374197 Detection of Process Fingerprints Applying Multivariate Analysis Methods to Monoclonal Antibody Cell Culture Data

Wednesday, November 19, 2014: 4:55 PM
202 (Hilton Atlanta)
Michael Sokolov1, Alessandro Butté1, Miroslav Soos1 and Massimo Morbidelli2, (1)Institute for Chemical and Bioengineering, ETH Zurich, Zurich, Switzerland, (2)Department of Chemistry and Applied Biosciences, ETH Zurich, Zurich, Switzerland

This work presents a sequential data analysis path, which was successfully applied to identify process characteristics in fed-batch cultivation data. The analyzed data set incorporates 116 batch experiments of a fermentation process for the production of a Fc-Fusion protein at 3.5 liter scale. Starting with the univariate analysis of the investigated process and response variables as well as the effect of experimentally manipulated parameters a basic pre-characterization of process is performed.  Consequently, the multivariate analysis mainly based on principal component analysis (PCA) and partial least squares regression (PLSR) is used for further investigation of the dynamic system. Various models are developed and evaluated using different techniques for data-pretreatment, data-recovery, variable transformation, data unfolding and grouping of the experiments. Based on the elaborated models characteristic patterns in the system, process fingerprints, are concluded. Those reveal an understanding for the dynamic importance of the variables for process modeling as well as an understanding for the dynamic predictability pattern of the process based on a tunable incorporation of its history. The obtained results are compared to an analogous analysis for a similar large scale (5000 liter) process data set and multivariate model-based scale-up techniques are discussed. The performance of the linear-based models is compared to alternative statistical techniques such as random forest revealing their opportunities and challenges. Finally, the elaborated fingerprints are interpreted regarding their supportive and simplifying applicability to bioprocess monitoring, analytics and control as well as design of experiments.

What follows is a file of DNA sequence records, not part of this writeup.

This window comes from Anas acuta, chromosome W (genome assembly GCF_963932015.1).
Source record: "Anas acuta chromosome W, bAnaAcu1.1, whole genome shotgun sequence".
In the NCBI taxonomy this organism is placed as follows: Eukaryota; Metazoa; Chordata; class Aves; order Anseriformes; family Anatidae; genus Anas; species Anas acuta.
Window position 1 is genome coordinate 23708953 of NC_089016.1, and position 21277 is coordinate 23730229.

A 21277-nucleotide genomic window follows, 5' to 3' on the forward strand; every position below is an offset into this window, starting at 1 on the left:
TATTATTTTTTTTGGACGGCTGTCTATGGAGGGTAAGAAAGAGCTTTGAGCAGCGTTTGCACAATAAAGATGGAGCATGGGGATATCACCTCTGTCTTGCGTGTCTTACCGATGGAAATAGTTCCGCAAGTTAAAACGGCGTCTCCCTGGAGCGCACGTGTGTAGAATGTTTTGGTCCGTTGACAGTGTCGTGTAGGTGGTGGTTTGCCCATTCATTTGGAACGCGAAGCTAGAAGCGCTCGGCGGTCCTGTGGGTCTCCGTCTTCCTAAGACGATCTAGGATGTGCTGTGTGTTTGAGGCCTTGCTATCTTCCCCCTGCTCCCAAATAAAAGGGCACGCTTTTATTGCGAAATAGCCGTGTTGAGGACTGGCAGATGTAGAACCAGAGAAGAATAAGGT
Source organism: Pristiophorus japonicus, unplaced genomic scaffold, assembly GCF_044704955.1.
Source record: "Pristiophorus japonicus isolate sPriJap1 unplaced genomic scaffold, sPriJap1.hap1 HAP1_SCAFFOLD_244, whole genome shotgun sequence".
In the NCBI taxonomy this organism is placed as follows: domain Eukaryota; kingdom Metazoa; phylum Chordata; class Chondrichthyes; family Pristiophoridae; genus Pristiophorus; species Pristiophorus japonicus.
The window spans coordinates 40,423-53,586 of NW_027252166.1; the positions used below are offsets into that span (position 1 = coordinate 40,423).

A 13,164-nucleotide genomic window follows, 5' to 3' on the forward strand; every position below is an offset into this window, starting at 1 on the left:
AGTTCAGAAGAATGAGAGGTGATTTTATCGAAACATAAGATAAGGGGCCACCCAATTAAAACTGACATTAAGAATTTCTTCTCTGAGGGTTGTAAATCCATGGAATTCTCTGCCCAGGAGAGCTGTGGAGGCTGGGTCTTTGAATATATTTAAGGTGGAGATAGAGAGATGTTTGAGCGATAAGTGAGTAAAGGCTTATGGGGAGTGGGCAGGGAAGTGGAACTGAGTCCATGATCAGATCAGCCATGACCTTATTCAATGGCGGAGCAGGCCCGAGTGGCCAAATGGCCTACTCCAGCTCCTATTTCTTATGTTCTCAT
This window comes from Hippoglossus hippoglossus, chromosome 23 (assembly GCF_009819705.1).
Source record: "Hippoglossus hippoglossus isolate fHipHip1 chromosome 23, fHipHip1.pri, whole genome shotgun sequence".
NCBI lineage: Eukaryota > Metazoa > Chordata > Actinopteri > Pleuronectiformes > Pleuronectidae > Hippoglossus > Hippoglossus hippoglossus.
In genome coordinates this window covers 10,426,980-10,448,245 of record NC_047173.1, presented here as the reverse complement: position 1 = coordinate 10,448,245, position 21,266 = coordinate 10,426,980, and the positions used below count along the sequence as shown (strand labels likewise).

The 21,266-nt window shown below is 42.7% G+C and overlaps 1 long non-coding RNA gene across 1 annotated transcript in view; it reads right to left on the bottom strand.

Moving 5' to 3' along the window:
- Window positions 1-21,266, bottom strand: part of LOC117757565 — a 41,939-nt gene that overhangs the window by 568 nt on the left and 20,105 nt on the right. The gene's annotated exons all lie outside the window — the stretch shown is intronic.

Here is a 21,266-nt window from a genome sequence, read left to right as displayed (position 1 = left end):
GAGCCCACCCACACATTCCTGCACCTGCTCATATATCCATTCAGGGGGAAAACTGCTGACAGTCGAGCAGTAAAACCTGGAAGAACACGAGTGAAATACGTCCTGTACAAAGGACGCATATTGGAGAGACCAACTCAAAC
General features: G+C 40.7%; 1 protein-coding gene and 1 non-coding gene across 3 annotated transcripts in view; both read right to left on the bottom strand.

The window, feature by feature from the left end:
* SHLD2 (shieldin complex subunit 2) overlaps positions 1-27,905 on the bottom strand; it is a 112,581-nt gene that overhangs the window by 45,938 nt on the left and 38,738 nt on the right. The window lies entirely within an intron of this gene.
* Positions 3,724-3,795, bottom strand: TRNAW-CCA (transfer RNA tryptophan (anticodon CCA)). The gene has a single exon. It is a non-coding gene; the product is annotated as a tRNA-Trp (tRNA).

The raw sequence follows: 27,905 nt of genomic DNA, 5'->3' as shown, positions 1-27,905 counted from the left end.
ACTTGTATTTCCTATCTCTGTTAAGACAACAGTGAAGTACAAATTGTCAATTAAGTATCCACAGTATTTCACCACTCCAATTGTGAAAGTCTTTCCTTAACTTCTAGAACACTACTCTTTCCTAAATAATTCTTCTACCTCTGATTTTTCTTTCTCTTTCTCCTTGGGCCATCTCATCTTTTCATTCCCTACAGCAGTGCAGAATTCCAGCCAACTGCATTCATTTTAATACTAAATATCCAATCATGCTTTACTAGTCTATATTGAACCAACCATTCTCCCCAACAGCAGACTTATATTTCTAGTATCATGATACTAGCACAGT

Extended Abstract: File Not Uploaded